- Professor Jürgen Götz’s group has published two preclinical studies using focused ultrasound to treat Alzheimer’s disease and the advanced effects of aging.
- The research included aducanumab, the first drug approved for Alzheimer’s disease in the US in 20 years.
- The aging study found low-intensity ultrasound could restore memory and cognition.
Professor Jürgen Götz’s group at the University of Queensland in Brisbane, Australia, recently published a study using focused ultrasound to deliver aducanumab, the first drug approved for Alzheimer’s disease in the United States in 20 years. A type of immunotherapy, aducanumab is an antibody that has been shown to reduce amyloid-β pathology in Alzheimer’s disease but not necessarily improve cognition in humans. This Australian preclinical study in 13-month-old APP23 mice had four arms: the drug alone, the ultrasound alone, the combination of the drug with the scanning ultrasound (focused ultrasound), and a control group. The study produced different results in different regions of the brain. In the hippocampus, the drug alone and the ultrasound alone both reduced the total plaque area but produced no additive effect in combination treatment. In the cortex, only the combination treatment yielded a statistically significant decrease in total plaque area compared to sham, and the plaque load was reduced from more than 22% to below 10%. Furthermore, this group showed robust improvement in spatial memory and had a five-fold higher level of aducanumab in the brain three days post-treatment when compared with the group that received aducanumab alone. The researchers suggest that these findings warrant a combination trial using aducanumab and focused ultrasound to increase the concentration of the antibody in the brain and study if this results in decreased amyloid and improved cognition in patients. This study and others have shown that ultrasound is effective at delivering amyloid and tau antibodies into the brain, which could be tested together in clinical trials as an antibody combination therapy.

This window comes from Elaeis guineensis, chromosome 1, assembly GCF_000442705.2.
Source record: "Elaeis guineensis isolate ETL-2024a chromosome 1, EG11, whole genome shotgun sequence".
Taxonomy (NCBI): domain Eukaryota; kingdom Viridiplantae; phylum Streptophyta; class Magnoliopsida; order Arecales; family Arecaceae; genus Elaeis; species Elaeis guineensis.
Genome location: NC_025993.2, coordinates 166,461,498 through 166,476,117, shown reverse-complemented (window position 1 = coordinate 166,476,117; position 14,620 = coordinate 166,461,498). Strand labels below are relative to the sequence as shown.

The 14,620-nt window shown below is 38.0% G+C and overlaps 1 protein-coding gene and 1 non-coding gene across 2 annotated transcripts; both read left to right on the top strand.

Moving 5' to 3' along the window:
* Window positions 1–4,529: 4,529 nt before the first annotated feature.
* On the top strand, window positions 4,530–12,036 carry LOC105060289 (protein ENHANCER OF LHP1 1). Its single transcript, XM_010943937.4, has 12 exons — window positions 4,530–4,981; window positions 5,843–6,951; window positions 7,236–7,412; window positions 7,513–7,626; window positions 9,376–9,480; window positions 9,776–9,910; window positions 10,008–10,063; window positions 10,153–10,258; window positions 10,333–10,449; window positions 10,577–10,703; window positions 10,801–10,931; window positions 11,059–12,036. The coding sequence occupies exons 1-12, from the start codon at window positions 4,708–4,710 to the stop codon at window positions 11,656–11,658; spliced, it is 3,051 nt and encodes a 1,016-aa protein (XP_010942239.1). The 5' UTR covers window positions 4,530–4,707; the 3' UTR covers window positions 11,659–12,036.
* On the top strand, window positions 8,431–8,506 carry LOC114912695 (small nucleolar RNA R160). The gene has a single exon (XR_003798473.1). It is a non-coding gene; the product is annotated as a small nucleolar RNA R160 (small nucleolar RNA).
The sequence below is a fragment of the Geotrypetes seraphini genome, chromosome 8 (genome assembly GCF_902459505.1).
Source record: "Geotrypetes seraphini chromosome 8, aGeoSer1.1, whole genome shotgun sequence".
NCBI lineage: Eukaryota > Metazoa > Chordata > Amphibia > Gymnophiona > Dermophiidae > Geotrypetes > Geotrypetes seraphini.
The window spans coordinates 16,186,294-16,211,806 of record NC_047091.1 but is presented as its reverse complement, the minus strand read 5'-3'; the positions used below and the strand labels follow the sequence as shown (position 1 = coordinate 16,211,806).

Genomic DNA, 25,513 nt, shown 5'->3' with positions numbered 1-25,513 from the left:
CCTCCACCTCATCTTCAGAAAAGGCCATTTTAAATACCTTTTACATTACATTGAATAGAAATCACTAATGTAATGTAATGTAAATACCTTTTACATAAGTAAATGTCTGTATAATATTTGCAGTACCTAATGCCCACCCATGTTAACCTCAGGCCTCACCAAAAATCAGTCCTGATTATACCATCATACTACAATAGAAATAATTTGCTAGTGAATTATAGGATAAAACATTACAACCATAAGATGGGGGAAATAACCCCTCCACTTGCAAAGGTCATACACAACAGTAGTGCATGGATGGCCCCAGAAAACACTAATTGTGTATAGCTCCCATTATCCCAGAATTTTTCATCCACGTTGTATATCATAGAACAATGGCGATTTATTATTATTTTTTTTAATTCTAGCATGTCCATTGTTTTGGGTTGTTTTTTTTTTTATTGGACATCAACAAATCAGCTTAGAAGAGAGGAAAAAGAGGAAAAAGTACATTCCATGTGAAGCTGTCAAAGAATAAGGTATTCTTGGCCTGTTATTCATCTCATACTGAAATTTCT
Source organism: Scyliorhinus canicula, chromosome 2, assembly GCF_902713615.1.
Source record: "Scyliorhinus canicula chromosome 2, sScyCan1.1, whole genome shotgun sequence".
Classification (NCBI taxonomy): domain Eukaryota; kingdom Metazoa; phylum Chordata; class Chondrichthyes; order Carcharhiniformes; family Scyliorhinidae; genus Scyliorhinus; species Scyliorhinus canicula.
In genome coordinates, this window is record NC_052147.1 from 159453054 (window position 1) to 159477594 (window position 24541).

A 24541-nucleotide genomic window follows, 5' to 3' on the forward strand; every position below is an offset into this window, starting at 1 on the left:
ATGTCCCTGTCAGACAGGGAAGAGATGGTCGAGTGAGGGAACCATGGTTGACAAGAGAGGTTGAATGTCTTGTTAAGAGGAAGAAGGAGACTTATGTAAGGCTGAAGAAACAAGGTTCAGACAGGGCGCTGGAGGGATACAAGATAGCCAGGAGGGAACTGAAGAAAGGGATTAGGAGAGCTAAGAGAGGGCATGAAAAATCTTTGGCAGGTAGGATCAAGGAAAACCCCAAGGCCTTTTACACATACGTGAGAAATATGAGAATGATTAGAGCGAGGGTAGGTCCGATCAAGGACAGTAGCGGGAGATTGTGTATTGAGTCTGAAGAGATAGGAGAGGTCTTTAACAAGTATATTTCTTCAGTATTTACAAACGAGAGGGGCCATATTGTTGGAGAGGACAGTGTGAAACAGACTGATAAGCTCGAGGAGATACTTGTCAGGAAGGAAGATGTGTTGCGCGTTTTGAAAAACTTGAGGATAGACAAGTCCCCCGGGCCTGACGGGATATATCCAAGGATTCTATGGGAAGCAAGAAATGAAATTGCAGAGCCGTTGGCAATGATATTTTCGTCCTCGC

Professor Jürgen Götz’s group also studies how to improve the advanced physiological effects of aging, including cognitive performance and memory. Aging reduces the ability to induce long-term potentiation (LTP), which is correlated with memory. Researchers used scanning ultrasound alone and then combined with microbubbles to transiently open the blood-brain barrier (BBB), treating senescent mice. Both treatments fully restored LTP induction in the hippocampal region of the brain and also increased neurogenesis and synaptic signaling. The ultrasound treatment alone (without microbubbles) was even more effective, because it better restored the spatial learning deficits of the aged mice and simultaneously lowered the density of perineuronal nets. This means ultrasound has a restorative effect on the brain that does not require blood-brain barrier opening. The study indicates that ultrasound has positive neuromodulatory effects in physiologically aged mice that have cognitive deficits but do not have an Alzheimer’s phenotype. This widens the therapeutic scope of focused ultrasound for the treatment of the elderly with cognitive decline or other forms of dementia.